5. I’ve been planning to read it one day…but why does it keep being a plan?


  6. I’m with Cliff. We should award some kind of badge or award for completing Proust.

    Which reminds me that I’m still with narrator at Balbec and he’s all whiny and has taken ill. *sigh*

    But without having completed Proust, yes, I agree that it is his ability to go all microscopic into our thoughts and experience. He takes all the tiniest human experience and expounds on them in rich details. Like a moment on a canvas.

    Okay, where’s my copy of Sodom and Gomorrah?


  7. Congratulations on finishing (I’m jealous). I’m still working on Swann’s Way, but I find that Proust’s writing does not allow for brief reading stints. I really need to sit down and allow myself to get lost in the language. But you’ve encouraged me to keep at it!


  8. I found your post via Reading Proust in Foxborough. I’m reading Proust for the second time through (now nearing the end of Sodom and Gomorrah). I’m finally learning to appreciate the salon scenes for the surreal quality of the conversation (Brichot, Mme Verdurin, the Baron thinking that Cottard is on to him, the hilarious non sequitirs and confusions). But yes, TGW and S and G are slow going.


  9. I am awestruck by your dedication. Even my mother (who teaches French literature in college) never managed to read more than Swann’s Way and bits and pieces here and there, which is what I had decided I’d do. Now you have set the new standard, I’ll at least resume my one-page-of-proust-a-day rhythm. That will keep me going for about ten years.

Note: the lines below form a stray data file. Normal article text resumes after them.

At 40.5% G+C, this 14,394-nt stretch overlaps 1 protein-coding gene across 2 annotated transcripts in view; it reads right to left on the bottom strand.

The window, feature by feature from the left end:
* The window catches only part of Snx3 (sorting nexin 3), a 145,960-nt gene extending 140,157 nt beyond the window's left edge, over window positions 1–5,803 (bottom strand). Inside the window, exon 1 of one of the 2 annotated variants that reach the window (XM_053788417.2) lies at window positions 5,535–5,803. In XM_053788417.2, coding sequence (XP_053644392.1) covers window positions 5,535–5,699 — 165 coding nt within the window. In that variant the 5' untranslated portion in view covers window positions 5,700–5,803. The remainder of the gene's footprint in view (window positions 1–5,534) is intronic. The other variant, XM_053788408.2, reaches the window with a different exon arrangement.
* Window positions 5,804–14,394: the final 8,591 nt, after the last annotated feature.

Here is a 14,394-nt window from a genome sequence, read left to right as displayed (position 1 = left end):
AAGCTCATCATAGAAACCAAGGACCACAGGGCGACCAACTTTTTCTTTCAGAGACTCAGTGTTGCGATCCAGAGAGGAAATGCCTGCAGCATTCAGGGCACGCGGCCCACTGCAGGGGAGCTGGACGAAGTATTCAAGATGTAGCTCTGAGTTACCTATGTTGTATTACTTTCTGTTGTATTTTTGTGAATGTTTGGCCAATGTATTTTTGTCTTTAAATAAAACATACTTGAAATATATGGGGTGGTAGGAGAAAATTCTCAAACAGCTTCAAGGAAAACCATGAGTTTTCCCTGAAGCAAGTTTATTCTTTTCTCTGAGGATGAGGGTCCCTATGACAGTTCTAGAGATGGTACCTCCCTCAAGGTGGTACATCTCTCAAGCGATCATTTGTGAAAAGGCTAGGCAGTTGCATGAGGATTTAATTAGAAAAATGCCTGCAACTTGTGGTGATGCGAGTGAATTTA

10. Danielle — it took a little over a year; I started early in July 2006 and read about 50 pages a week, up until the end when I read a bit faster. It is definitely worth reading if you’re interested; it’s also worth reading in smaller chunks, I think.

    Cliff — you make me laugh; I’d love a badge! I could put a picture of it in my sidebar …

    Imani — yes, he does make you realize what it is you read for, doesn’t he?

    Melanie — I loved the way the end connected back to the beginning too! It gives the rather unwieldy book shape and is very satisfying.

    Book Lover — well, it is rather daunting, isn’t it? I wouldn’t have done it without the Involuntary Memory group blog — I have Stefanie to thank!

    Orpheus — you’ll get there! And then you’ll get a badge too 🙂

    Sarah — your reading method is interesting because mine seems to have been the opposite; I could do it in small chunks — trying to read for a long period of time would have worn me down I think. But whatever works, right?

    Michael — the second time?? Wow. I have thoughts sometimes about reading it again … we’ll see. Thanks for stopping by!

    Mandarine — 1 page a day would work! I do like the idea of having Proust as a companion for 10 years — you would have absorbed so much of his writing and his way of thinking, I’m sure.


  11. Hats off to you Dorothy for finishing in such a timely manner! I am still far from being done. If you are missing reading Proust though, you could always just pick up book one and start all over again 😉


  12. Dorothy, I am just so, so impressed to think you have read all of it. That’s amazing! And I think you sum it up perfectly here. I couldn’t agree more with you about those sentences – they are lush and replete aren’t they? And just beautiful.